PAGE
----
Happiness and Creativity

The benefits of a “happy” work force are far reaching; they range from increased productivity to diminished interpersonal conflict and significant increases in overall health. Every person has a different idea of what happiness is and how to achieve it but there are a few underlying commonalities. In the paper “Happiness and creativity: going with the flow” the author makes a point that is echoed in my experience as a supervisor and highlighted in the excerpts below.

“For many people, happiness comes from creating new things and making discoveries. Enhancing one’s creativity may therefore also enhance well-being.

Creative persons differ from one another in a variety of ways, but in one respect they are unanimous: They all love what they do. It is not the hope of achieving fame or making money that drives them; rather, it is the opportunity to do the work that they enjoy doing.

Interviews with engineers and chemists, writers and musicians, historians and architects, sociologists and physicists confirm that they all do what they do primarily because it’s fun. Yet many others in the same occupations don’t enjoy what they do. So we have to assume that it is not what these people do that counts, but how they do it.

Being an engineer or a carpenter is not in itself enjoyable, but if one does these things a certain way, then they become intrinsically rewarding. What is the secret of transforming activities so that they are rewarding in and of themselves?”

An overwhelming lack of creative opportunity has been my biggest complaint in the fire service; we tend to be so rooted in tradition and policy that it can very difficult to squeak in a new idea no matter how much sense it makes. At every level of supervision it needs to be our goal to achieve our objectives by empowering our subordinates and encouraging them to find their own way to the endpoint even if it requires a little self examination. It turns out we are designed that way.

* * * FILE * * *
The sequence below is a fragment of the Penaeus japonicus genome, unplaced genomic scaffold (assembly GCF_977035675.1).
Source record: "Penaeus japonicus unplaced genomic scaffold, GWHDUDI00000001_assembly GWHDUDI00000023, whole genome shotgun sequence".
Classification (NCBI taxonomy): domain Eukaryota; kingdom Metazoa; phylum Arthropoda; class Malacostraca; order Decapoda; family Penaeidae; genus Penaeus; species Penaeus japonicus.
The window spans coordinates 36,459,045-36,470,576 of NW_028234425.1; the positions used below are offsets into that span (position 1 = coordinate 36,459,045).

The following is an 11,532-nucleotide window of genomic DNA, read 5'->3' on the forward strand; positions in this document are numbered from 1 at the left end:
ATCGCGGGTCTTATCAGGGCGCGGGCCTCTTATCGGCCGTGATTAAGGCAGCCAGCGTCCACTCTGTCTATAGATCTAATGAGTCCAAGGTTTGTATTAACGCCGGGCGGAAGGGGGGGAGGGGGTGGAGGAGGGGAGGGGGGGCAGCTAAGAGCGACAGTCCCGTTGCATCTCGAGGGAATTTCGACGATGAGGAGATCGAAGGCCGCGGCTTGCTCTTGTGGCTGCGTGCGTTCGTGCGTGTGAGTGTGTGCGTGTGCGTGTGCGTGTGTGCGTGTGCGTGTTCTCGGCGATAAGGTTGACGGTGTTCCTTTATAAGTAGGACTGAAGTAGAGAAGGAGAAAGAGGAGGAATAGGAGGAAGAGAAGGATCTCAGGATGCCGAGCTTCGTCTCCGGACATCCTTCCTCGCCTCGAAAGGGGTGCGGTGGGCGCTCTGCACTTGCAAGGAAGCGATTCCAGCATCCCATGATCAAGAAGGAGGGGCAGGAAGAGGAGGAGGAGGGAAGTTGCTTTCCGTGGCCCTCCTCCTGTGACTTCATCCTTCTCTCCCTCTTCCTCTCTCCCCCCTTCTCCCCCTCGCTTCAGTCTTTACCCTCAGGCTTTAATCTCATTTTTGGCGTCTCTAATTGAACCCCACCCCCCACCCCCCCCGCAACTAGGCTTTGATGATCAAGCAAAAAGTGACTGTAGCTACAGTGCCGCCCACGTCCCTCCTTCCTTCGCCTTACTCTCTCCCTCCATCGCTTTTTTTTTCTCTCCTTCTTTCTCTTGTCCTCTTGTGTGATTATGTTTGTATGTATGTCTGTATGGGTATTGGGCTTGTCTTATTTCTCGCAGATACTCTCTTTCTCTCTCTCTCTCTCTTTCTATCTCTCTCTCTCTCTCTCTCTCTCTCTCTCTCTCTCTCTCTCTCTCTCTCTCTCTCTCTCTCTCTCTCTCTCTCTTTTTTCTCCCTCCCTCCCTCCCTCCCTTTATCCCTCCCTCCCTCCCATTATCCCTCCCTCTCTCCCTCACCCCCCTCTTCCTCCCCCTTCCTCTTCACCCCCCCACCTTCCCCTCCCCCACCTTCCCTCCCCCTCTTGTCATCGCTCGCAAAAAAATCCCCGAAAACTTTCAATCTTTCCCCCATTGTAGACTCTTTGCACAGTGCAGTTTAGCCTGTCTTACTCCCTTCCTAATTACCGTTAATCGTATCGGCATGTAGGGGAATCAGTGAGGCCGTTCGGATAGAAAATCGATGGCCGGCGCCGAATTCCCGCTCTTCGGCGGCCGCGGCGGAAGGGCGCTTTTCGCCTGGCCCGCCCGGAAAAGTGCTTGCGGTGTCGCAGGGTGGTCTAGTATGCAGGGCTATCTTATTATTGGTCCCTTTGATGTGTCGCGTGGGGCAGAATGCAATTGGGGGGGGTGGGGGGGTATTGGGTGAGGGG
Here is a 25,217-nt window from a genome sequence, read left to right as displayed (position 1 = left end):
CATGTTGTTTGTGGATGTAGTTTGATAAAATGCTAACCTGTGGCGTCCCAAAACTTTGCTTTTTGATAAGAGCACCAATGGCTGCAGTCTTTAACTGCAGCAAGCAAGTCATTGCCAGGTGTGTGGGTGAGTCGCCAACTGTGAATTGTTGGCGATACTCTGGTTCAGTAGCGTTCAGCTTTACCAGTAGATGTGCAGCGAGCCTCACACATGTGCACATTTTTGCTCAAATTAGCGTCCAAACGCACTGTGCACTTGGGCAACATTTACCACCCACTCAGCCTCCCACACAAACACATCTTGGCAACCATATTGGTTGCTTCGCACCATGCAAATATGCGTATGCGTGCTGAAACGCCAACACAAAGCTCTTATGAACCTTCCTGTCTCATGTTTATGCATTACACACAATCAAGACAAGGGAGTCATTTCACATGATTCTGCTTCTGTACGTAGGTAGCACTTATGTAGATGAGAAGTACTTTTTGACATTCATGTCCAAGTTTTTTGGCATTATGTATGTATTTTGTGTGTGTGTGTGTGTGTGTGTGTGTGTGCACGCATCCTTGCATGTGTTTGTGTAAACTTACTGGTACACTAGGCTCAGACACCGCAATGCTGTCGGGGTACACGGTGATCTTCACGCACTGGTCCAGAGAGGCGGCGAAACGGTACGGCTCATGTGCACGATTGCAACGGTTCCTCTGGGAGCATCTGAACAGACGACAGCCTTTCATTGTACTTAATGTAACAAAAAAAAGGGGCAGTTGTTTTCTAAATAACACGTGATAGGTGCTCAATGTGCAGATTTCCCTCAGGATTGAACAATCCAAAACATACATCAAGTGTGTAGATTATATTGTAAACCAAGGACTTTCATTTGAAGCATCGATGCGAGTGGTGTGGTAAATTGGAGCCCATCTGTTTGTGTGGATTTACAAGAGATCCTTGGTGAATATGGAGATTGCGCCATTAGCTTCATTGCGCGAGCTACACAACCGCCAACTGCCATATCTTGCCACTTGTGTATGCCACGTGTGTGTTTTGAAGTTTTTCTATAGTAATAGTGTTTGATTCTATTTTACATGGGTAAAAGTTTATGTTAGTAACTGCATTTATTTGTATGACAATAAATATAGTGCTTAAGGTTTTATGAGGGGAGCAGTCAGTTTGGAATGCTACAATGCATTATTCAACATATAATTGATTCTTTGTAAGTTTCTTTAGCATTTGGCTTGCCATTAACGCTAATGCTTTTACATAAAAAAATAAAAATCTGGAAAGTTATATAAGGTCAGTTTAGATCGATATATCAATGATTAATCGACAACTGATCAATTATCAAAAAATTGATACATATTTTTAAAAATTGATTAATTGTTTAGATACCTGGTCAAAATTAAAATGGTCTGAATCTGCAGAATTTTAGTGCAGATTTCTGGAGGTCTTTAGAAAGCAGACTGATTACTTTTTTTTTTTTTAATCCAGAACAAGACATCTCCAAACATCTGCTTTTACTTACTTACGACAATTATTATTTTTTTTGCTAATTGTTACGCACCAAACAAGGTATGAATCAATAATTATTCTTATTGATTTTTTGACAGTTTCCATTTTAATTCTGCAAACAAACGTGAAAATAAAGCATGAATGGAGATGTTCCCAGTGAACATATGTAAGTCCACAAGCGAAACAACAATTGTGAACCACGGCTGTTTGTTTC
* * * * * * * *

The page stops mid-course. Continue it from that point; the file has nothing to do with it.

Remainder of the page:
“By random mutations, some individuals must have developed a nervous system in which the discovery of novelty stimulates the pleasure centers in the brain. Just as some individuals derive a keener pleasure from sex and others from food, so some must have been born who derived a keener pleasure from learning something new. It is possible that children who were more curious ran more risks in the world. But it is also probable that those human groups that learned to appreciate their curious offspring also protected and rewarded them.

If this is true, we are the descendants of ancestors who recognized the importance of novelty, protected those individuals who enjoyed being creative, and learned from them. Because they had among them individuals who enjoyed exploring and inventing, they were better prepared to face the unpredictable conditions that threatened their survival. We also share an ability to enjoy almost anything we do, provided we can discover or design something new into the doing of it. This is why creativity, no matter where it takes place, is so pleasurable”.

There are so many things that we cannot change overnight that we tend to become frustrated and choose to change nothing. A healthy balance needs to be struck between contentment and creativity so that we can all feel a sense of purpose and not be frustrated by biting off more than we can chew.